Chief G. S. Pitt of Middletown Dead
Chief George S. Pitt, a member of the Middletown, Connecticut, fire department since 1887, and the oldest permanent fire chief in New England, died suddenly at his home on January 2 after a short illness. He was seventy-one years of age. Chief Pitt was taken ill on January 1, New Year’s Day, after having aided in recovering the body of a drowned boy.
Chief Pitt’s funeral was held on January 5 after impressive ceremonies in the Church of the Holy Trinity, Middletown, with interment in Pine Grove Cemetery. Members of the fire department who served under Chief Pitt acted as bearers while representatives were present from the Connecticut State Firemen’s Association. Chiefs from Bridgeport, New Haven, Hartford, Meriden and New Britain attended the funeral.
A delegation from Middletown Lodge No. 771, B. P. O. E., of which Chief Pitt was a member, was in attendance along with representatives from the Fire Chiefs’ Club of Connecticut.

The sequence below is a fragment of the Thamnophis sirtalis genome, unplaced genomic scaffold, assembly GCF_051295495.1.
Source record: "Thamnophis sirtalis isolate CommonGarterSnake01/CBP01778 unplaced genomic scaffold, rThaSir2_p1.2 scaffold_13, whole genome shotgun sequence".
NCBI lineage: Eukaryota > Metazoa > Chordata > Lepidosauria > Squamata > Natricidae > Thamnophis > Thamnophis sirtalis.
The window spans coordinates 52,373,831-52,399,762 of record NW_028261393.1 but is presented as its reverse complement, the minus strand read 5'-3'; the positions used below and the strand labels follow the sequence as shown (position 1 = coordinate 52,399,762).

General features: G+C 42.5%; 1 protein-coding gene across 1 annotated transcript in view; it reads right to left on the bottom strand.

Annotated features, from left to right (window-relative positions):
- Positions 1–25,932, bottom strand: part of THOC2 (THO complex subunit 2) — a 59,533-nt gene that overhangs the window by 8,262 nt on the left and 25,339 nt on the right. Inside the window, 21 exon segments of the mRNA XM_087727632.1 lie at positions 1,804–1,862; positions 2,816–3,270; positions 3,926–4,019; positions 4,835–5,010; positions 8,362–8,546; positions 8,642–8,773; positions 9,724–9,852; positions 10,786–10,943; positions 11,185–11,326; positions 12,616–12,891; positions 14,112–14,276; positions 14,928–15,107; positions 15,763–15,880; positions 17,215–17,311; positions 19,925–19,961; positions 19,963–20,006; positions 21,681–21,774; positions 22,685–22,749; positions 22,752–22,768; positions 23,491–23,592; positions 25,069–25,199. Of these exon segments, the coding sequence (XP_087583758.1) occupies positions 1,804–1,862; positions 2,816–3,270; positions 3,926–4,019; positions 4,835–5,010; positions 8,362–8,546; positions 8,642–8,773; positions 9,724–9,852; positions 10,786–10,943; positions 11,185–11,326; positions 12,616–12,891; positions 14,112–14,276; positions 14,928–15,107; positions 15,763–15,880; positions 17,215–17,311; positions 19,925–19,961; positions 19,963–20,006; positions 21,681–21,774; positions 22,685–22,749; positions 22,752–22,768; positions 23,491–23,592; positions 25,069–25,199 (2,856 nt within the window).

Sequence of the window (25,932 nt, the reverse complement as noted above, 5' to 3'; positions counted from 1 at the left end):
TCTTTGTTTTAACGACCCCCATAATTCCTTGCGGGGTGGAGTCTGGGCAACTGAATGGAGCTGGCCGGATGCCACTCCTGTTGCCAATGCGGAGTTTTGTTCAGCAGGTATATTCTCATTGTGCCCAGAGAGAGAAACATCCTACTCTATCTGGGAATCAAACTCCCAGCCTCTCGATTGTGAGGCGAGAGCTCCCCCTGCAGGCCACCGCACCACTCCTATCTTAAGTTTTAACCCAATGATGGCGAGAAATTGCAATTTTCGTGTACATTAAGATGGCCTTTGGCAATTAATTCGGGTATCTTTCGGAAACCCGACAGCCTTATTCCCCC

Chief Pitt was known as the dean of Connecticut fire fighters. He was a member of the department for fifty-two years and was to have celebrated his thirty-fourth year as cruet m March. He was born in Middletown and at the age of eighteen became a member of the volunteer department, then known as the Douglas Hose Company. After fifteen years service with the Douglas Hose Company he was appointed assistant chief under Chief Frederick W. Willey. On March 2, 1896, he succeeded Chief Willey in that post and has since held the office.
Chief Pitt was well known throughout Connecticut. He was president of the Connecticut State Firemen’s Association tor one term in 1900. Since 1896 he has been a member of the Executive Committee. During the early years of his administration Chief Pitt also held the offices of fire warden, fire marshal, fuel administrator and superintendent of fire alarms.
Besides his wife, he leaves two sons. Rev. Louis Pitt of Ardmore, Pa., and Lester Pitt of Springfield, Mass.